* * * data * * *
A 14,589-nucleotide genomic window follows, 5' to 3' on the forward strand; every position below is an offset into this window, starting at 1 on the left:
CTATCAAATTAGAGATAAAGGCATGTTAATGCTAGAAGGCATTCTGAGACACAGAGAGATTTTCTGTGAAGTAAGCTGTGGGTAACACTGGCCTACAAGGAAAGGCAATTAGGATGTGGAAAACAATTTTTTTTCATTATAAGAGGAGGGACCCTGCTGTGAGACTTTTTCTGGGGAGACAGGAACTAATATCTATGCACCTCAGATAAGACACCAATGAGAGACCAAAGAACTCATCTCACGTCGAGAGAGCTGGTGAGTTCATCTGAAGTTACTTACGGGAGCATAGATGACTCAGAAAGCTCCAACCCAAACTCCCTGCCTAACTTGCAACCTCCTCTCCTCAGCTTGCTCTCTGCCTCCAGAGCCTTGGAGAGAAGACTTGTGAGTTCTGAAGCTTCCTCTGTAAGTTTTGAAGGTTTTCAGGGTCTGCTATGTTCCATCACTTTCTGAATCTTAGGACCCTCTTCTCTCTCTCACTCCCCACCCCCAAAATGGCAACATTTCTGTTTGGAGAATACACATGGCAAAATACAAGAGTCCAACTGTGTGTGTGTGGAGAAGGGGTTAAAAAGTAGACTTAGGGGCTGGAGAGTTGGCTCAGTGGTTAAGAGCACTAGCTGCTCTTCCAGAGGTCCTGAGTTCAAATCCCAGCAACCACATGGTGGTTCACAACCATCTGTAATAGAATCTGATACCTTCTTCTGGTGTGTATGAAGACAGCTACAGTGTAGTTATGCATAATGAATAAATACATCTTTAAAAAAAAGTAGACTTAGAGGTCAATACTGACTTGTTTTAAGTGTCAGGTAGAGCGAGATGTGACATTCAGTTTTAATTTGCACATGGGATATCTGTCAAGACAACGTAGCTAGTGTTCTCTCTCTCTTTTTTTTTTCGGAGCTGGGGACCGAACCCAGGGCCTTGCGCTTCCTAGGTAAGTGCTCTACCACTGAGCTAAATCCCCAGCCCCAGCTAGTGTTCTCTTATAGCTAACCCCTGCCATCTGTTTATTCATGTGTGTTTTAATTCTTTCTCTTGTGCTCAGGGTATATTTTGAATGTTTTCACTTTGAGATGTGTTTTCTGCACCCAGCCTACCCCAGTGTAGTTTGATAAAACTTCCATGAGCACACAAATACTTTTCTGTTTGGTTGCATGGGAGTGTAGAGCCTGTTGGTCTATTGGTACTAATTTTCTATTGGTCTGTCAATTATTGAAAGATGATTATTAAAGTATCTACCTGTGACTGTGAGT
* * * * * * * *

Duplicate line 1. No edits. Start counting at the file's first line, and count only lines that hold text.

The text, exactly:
A 14,589-nucleotide genomic window follows, 5' to 3' on the forward strand; every position below is an offset into this window, starting at 1 on the left: